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BCRC: Experts respond to drought questions

 
Experts respond to drought questions
On July 29, the Beef Cattle Research Council hosted a webinar that allowed beef producers to ask drought-related questions to a panel of nutrition and animal health experts. Producers asked for everything from recommendations for grazing canola, how to manage for antinutritional factors, tips on ammoniation and to how to manage grass into the fall. While questions were varied and diverse, a few main themes emerged.

Feed testing:

In a drought year, testing your feed sources is more important than ever. Especially when using alternative feed sources, a feed test allows you to understand what you have in terms of energy and protein and therefore what you will need to supplement to maintain the health and body condition of cows and other classes of cattle. A feed test will also identify some of the antinutritional factors and potential toxic levels of substances such as nitrates or sulfates that are more prevalent in drought years or unconventional feeds. Feed tests can be performed on standing or swathed crops, bales or silage. A feed test can be instrumental in determining how a particular feed will fit into your overall feeding strategy.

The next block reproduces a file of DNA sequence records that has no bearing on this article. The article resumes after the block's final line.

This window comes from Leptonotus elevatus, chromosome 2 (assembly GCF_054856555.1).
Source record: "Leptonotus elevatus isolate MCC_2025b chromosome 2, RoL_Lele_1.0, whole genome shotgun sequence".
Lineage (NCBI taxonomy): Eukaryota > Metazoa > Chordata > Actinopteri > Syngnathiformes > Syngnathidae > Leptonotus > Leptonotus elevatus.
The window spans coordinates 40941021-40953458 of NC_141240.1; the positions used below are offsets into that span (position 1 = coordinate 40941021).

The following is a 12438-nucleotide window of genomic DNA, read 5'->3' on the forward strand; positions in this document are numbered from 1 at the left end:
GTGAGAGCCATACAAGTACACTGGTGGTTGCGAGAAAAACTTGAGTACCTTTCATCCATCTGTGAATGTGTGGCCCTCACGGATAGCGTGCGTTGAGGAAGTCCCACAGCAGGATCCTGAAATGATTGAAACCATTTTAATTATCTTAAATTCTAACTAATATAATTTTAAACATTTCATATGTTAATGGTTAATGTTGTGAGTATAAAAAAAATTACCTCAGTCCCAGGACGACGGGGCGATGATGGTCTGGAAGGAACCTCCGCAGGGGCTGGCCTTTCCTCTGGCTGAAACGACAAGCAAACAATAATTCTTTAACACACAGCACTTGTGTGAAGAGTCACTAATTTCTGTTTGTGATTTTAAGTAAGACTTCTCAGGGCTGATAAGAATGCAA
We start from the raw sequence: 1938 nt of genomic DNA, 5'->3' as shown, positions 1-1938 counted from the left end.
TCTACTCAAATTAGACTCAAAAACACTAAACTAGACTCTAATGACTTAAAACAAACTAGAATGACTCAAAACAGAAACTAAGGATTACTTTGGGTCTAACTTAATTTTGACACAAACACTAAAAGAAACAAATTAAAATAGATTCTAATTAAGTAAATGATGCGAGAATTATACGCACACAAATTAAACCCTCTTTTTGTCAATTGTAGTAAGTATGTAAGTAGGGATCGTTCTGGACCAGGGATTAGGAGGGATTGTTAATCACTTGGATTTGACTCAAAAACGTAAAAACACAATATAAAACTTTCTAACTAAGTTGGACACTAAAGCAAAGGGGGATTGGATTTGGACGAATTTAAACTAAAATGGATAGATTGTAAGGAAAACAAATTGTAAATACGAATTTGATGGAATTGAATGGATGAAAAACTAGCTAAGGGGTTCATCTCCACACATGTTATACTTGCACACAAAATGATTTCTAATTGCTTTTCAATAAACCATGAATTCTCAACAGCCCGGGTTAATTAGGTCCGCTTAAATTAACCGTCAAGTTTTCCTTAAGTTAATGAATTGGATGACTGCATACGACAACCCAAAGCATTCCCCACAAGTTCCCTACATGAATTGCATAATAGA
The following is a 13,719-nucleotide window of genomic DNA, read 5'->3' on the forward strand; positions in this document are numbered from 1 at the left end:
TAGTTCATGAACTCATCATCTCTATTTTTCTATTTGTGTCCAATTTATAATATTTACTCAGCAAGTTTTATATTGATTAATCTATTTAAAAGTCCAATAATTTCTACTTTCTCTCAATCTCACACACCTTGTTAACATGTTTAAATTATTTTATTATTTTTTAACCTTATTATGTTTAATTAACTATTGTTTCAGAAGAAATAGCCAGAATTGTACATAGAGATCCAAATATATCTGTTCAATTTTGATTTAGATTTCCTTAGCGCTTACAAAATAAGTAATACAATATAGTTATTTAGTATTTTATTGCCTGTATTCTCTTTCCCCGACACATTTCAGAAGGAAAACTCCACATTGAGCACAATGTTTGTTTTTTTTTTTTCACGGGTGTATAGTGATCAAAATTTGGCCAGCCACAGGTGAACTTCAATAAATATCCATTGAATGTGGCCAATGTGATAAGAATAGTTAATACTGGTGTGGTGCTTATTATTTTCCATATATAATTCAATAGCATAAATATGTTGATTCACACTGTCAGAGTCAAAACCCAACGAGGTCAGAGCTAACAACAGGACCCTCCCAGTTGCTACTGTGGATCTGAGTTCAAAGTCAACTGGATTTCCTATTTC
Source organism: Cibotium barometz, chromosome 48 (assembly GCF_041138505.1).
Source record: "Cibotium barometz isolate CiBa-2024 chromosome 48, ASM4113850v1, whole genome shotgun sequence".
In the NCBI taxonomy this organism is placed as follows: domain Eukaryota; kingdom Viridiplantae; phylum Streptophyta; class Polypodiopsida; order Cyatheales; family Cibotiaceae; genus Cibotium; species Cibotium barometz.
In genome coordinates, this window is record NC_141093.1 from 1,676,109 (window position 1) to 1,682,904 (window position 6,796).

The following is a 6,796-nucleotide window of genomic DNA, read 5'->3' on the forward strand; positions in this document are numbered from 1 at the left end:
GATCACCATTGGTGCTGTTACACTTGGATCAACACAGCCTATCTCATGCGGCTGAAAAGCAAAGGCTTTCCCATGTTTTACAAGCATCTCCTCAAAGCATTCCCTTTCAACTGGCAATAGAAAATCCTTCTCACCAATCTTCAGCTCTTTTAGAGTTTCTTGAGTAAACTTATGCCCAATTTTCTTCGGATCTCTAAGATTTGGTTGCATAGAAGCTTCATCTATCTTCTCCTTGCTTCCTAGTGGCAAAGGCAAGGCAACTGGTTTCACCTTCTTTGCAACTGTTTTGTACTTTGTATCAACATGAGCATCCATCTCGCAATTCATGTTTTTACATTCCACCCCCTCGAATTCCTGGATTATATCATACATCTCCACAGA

Water testing:

With hot dry conditions water conditions can change rapidly. As water evaporates it leaves behind the minerals and other compounds that can be problematic, toxic, or result in death or dehydration. Water should be tested frequently during drought and cattle should be monitored more closely. For example, one of the first warning signs of high sulfates is that cattle will refuse to drink the water. It is important to monitor cattle and remove them from the water source if you see signs that cattle have not been drinking. Depending on what levels of mineral(s) or toxin(s) are present in the water source, aeration or diluting the water with a clean water source may help mitigate the concerns.

Be aware of additive effects and interactions:

Even if feed and water sources are each within tolerable levels for potential toxins like nitrates or sulfates, remember that cattle consume both water and feed. The combination of the two could have additive effects resulting in negative animal health consequences or even death. This is even more important with alternative feed sources.

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The Beef Cattle Research Council (BCRC) is Canada’s industry-led funding agency for beef, cattle and forage research. The BCRC is funded through a portion of the Canadian Beef Cattle Check-Off as well as government and industry funding, and is directed by a committee of beef producers from across the country.